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I wrote two Maths tests this week, the first tests of the semester for their respective courses. I'm fortunate enough to have been a comfortable distance from failing either of them, but they made last semester look easy. And I wouldn't really have said last semester was easy. I think keeping up with the work requires a continual mindshift, because nothing ever stays the same. It's a little scary, but exciting too.
I'm in the process of starting to begin to upgrade the (Ubuntu Linux) operating system on my netbook. Mostly, I think this is great, because I haven't (as far as I recall) made a huge number of settings changes, and there are some features that feel out-of-date in the version I'm running now (like not actually running 100% properly on a netbook!) The trouble is that the more I go on, the more I realise that there are actually things I'm going to have to redo as part of the reinstall. I still think it'll be worth it though.
On Monday I mentioned that I was reading Who's Afraid of Postmodernism?. I'm not entirely enamoured with it, but it was very interesting, and introduced me to a bunch of new ideas. one of the concepts that Smith kept coming back to was the Augustinian church. I've been thinking about reading St Augustine's Confessions for a while, so I set off to find it in my university library.
Finding a copy was more difficult than I'd expected, partly because of all the literature 'surrounding' it that the online catalogue brought up, and partly because the library doesn't seem sure of how to categorise it. Autobiography? Theology? Missiology? Eventually I found a title that looked like what I wanted and set off to trek through the shelves. There was one battered copy sitting on the shelf at 242, which I grabbed and ran, having already taken longer than I'd intended.
It wasn't until the next day that I actually started reading, and discovered that I'd unwittingly picked up one of the very first translations of the work--in early seventeenth century English, complete with thees, thous and dosts. I'm quite enjoying it actually, now that I've got over the initial shock, but it was a little disconcerting!
Whenever Twitter fail whales on me, I feel an urge to tweet about how frustrating this is. I'm not sure why, exactly, since I don't usually want to tweet my frustrations. (That could make for a seriously depressing timeline!) Of course, I never can, which makes me even more frustrated at the fail whale, which I then want to tweet about, which . . .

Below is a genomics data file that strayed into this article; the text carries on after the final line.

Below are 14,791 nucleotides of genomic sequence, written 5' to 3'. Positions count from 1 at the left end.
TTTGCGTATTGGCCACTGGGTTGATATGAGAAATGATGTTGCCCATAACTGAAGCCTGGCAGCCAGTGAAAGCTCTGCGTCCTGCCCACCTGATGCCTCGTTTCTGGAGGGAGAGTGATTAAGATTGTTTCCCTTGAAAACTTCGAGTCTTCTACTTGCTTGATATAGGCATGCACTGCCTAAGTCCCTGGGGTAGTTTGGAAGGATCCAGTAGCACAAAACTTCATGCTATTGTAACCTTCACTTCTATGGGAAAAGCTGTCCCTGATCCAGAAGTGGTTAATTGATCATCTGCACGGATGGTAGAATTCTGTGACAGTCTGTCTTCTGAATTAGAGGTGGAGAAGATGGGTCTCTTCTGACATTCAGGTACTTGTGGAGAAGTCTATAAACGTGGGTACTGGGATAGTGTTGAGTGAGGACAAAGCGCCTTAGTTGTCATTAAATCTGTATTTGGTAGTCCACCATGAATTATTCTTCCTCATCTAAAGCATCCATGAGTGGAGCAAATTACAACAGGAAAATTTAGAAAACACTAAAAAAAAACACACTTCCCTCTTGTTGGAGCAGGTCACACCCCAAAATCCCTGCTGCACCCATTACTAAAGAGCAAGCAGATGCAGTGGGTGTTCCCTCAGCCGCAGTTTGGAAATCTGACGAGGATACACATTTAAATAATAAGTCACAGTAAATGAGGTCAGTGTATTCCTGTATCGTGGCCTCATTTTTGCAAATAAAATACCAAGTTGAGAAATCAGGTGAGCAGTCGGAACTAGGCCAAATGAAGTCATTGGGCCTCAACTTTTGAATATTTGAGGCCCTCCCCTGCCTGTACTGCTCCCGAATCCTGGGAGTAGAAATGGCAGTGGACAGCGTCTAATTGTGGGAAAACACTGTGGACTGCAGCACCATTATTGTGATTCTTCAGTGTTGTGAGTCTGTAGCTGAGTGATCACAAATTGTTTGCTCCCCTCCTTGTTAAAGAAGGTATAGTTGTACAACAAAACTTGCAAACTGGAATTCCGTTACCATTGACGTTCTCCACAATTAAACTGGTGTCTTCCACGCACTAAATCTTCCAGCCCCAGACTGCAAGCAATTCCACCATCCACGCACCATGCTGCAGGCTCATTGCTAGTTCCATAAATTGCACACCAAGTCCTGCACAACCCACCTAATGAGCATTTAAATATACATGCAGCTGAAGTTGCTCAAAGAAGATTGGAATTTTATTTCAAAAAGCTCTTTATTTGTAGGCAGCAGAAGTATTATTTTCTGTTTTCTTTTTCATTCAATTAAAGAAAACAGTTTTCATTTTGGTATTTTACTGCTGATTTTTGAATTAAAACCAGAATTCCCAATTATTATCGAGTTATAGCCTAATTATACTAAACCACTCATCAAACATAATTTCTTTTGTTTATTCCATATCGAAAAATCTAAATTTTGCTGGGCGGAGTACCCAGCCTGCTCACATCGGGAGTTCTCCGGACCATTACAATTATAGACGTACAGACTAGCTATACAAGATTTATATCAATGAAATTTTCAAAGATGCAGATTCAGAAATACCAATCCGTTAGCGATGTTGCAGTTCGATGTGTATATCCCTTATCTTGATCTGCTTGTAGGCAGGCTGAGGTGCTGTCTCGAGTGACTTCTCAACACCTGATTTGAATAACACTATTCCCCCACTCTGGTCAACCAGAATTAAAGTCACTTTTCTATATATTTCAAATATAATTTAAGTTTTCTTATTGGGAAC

Eventually I realise that I didn't actually need to be on Twitter and move on, but I suspect I often spend more time watching the fail whale screen than i would reading a couple of updates.
We are supposed to be building a model steam car-- just like the one in this article--for our Engineering Design course. I think it's a really fun and exciting project, but it keeps getting forgotten in the wake of all the other tests and projects we're being handed. I really do want to make some progress on it, and hoping to get there this weekend. I think having built a car will be more satisfying than handing in a couple of pages worth of questions.
There are only four days 'til Spring! That makes me happy. Hopefully it also means that we can all stop getting sick. There always seems to somebody with a sore throat or a headache or the sniffles or something. I guess it may be one of the (worth it!) perils of a large family.
Reading my old fashioned edition of Augustine seems to have effected a kind of shift in my perception. This afternoon I found myself noticing the story--the romance, almost--of everyday life in a way I haven't done for a while. I like that. It's too easy to see the world as grey and monotone, because you're wearing the wring kind of glasses. I don't want to do that.